‘The Disguised Ruler in Shakespeare and his Contemporaries’ Short Listed for the Shakespeare’s Globe Book Award

Posted by Ally Berthiaume and Hattie Wilson

Congratulations to Ashgate author, Kevin A Quarmby for being awarded runner-up for the 2014 Shakespeare’s Globe Book Award for his monograph, The Disguised Ruler in Shakespeare and his Contemporaries. This award, only given every other year, goes to a first monograph published in the last two years that has made a significant contribution to Shakespeare scholarship. The award was judged by a panel of prestigious academics comprising: Patrick Spottiswoode, Director Globe Education (Chair); Dr Farah Karim-Cooper (Globe Education); Professor David Lindley (University of Leeds); Professor Gordon McMullan, (King’s College London); Professor Laurie Maguire (University of Oxford); and Dr Abigail Rokison (The Shakespeare Institute, University of Birmingham, and Shakespeare’s Globe Book Award winner in 2012).

Now among those leaving their footprint in continuing Shakespeare scholarship is Ashgate’s very own, Kevin A Quarmby. Quarmby is Assistant Professor of English at Oxford College of Emory University, Atlanta, and Distinguished Visiting Scholar at the Halle Institute for Global Learning. He is editing Henry VI Part 1 for Internet Shakespeare Editions and also holds the role of Editor for their theatre review journal, ISEC. In addition to his editorial accomplishments, Quarmby has published extensively in a variety of academic journals (Shakespeare, Shakespeare Bulletin, and Cahiers Elizabethain, to name a few). It is a considerable success then to have his first monograph attain short list status for this distinguished award.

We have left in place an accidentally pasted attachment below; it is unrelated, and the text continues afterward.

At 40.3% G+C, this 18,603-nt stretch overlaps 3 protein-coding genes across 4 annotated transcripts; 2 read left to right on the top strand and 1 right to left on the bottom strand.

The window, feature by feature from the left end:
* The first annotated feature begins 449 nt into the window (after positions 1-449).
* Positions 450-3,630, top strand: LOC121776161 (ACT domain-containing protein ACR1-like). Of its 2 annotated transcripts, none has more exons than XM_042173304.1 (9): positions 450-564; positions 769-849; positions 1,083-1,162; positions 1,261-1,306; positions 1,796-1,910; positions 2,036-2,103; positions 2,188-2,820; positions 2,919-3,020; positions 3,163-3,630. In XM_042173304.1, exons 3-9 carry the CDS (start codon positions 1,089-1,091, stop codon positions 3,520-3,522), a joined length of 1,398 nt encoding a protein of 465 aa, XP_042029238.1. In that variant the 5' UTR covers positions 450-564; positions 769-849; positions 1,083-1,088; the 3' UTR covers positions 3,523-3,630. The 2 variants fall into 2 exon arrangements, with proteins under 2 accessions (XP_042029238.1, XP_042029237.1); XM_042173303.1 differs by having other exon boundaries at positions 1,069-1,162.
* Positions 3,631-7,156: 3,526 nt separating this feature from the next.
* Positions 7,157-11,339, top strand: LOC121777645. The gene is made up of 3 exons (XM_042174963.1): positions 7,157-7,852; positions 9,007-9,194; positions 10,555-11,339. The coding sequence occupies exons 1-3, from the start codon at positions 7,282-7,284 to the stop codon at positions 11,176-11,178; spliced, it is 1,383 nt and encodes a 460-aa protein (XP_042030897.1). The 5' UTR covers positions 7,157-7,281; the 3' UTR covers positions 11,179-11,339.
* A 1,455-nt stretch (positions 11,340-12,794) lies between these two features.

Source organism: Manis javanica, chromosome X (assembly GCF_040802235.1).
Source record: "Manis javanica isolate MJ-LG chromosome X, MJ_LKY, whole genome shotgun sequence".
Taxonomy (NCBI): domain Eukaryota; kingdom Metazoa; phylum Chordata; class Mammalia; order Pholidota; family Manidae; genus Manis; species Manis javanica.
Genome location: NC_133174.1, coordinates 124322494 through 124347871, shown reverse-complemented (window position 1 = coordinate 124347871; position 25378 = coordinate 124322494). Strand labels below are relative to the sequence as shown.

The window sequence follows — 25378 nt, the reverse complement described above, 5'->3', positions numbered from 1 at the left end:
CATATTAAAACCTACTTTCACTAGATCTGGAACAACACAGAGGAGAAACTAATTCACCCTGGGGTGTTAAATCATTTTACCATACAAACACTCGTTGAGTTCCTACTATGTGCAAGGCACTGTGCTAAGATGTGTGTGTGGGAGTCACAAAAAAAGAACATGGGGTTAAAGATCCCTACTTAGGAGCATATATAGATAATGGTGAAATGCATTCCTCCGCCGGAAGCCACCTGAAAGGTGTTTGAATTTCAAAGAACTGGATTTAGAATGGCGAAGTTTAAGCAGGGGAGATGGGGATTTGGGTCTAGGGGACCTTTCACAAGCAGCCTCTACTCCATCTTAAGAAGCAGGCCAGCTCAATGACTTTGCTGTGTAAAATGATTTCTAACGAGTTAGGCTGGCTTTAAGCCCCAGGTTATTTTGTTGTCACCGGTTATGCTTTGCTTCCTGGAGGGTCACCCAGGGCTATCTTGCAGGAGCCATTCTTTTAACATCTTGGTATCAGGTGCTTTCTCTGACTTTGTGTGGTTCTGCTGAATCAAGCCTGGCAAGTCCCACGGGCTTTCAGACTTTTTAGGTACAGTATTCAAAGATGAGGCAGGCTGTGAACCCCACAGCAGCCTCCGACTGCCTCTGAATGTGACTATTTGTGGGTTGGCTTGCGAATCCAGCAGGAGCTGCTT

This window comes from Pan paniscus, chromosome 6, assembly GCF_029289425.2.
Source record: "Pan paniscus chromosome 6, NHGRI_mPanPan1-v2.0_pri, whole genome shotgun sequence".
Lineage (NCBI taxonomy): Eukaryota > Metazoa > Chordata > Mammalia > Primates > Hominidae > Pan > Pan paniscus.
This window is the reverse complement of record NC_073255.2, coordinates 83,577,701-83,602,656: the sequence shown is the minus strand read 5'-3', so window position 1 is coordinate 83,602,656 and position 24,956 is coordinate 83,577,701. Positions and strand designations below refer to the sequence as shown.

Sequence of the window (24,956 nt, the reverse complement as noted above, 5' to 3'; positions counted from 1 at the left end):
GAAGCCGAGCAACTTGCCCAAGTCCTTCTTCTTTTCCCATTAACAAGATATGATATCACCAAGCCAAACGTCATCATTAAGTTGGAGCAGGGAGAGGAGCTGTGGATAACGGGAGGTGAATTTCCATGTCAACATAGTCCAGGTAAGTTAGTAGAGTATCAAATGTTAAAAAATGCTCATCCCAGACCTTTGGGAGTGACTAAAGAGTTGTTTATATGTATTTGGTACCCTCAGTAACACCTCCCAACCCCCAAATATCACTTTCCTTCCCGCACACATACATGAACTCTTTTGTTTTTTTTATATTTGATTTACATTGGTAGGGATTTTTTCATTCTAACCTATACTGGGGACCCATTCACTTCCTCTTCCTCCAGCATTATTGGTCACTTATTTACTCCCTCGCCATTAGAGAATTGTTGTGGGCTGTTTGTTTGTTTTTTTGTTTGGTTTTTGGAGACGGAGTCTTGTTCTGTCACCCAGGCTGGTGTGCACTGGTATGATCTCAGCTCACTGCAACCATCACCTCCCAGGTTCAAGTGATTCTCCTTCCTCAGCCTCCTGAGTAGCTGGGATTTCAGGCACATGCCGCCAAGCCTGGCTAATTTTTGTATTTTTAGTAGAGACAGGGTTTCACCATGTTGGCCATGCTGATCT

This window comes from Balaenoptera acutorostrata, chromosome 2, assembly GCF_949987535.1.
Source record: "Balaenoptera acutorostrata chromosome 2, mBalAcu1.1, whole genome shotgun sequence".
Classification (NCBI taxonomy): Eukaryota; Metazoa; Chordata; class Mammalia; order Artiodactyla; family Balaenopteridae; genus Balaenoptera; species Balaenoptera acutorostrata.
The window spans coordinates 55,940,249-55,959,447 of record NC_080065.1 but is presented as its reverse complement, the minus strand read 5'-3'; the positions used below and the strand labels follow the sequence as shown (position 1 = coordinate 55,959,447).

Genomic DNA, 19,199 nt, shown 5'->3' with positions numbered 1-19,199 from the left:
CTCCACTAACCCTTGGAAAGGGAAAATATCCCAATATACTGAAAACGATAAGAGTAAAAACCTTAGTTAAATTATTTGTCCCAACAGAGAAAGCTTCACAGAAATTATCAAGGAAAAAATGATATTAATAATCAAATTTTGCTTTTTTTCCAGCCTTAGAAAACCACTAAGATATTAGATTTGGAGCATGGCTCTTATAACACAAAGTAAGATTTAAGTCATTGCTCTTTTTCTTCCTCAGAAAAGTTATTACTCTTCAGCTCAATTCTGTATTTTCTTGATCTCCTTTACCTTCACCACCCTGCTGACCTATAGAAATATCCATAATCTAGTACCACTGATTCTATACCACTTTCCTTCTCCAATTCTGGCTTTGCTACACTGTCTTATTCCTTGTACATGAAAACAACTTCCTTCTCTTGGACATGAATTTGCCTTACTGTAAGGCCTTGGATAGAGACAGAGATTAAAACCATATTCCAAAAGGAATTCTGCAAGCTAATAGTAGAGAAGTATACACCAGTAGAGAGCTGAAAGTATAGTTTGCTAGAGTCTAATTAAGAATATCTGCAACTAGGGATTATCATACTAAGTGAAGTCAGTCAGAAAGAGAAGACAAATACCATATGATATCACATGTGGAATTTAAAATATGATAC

We congratulate him on this most recent achievement and are proud to have him among our canon of authors.

The Disguised Ruler in ShakespeareThe Disguised Ruler in Shakespeare and his Contemporaries:

Measure for Measure, Malcontent and other disguised ruler plays are typically interpreted as synchronic political commentaries about King James. Quarmby, by contrast, traces the disguised ruler’s medieval origins and marks its presence on the Elizabethan stage. Influenced by European tragicomedy, the motif had by Jacobean times transformed romantic images of royal disguise into more sinister instances of politicized voyeurism. Market forces in London’s vibrant repertory system fuelled this dramatic evolution.

‘This excellent book fills a gap in the fields of English literature and history, and destabilizes some idée fixes of the Shakespeare field – for instance, the idea, often promulgated, that the Friar in Measure for Measure is a reflection of James I. Written with Quarmby’s typical charm and clarity, this important book is so cogent and accessible that scholars from undergraduates to professors will profit from it.’    Tiffany Stern, Professor of Early Modern Drama, University College, Oxford, UK

‘Kevin A. Quarmby’s The Disguised Ruler in Shakespeare and His Contemporaries offers a convincing rejoinder to a new historicist orthodoxy: that the beginning of James I’s reign witnessed the emergence and brief flowering of a distinctly Jacobean subgenre, the disguised ruler play.’    Studies in English Literature 1500-1900

‘…Quarmby’s monograph is an important contribution to theatre performance criticism which will hopefully lead to a reappreciation of the disguised ruler motif among Renaissance scholars.’    Shakespeare Jahrbuch

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